Nobel-prize-winning poet and playwright William Butler Yeats was born on June 13, 1865, in Sandymount, Ireland. A co-founder of the Irish Literary Revival and the Irish theatre movement, he was one of the founders of Dublin’s Abbey Theatre (est. 1904). Yeats is considered one of the most significant poets of the twentieth century.
Between May and September 1916, William Butler Yeats wrote what would become “Easter, 1916,” a poem that was not the ringing endorsement of republicanism many had hoped it would be (though it was interpreted as such). Despite his prominent role in the Gaelic Revival and establishment of the Abbey Theatre in the earlier part of the century, Yeats became increasingly disillusioned with radicalism. Irish historian and Yeats biographer R.F. Foster notes that “Easter, 1916” instead “emphasized not only the bewildered and delusional state of the rebels, but it move[d] on to a plea for the flashing, changing joy of life rather than the harsh stone of fanatical opinion fixed in the effluvial stream.”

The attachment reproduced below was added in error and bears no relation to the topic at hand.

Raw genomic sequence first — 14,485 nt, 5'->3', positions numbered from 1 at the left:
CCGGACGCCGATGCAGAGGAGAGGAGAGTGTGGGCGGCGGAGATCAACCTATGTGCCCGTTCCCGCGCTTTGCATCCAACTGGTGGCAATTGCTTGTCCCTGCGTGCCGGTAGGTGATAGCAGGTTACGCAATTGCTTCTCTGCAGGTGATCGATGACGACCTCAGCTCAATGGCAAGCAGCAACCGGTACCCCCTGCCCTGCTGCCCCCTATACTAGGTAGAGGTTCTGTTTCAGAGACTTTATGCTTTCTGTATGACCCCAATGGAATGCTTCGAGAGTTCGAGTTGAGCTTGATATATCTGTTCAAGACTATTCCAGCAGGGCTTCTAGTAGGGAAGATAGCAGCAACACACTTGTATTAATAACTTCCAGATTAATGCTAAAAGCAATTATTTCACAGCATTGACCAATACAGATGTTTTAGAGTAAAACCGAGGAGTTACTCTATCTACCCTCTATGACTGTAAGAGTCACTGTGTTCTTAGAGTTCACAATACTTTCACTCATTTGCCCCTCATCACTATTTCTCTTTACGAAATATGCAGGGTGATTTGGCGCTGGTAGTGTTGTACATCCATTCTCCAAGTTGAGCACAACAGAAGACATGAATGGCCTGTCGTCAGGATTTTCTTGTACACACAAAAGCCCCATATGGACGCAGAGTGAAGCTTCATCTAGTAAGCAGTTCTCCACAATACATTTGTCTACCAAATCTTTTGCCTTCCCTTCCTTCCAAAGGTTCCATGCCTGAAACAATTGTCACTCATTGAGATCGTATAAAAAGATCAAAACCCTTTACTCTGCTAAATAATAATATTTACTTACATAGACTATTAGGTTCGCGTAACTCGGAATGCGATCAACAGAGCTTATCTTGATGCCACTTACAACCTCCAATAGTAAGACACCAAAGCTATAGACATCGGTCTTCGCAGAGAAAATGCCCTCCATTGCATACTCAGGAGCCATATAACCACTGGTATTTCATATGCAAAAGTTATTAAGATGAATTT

More on W.B. Yeats (and the Yeats family) at UD: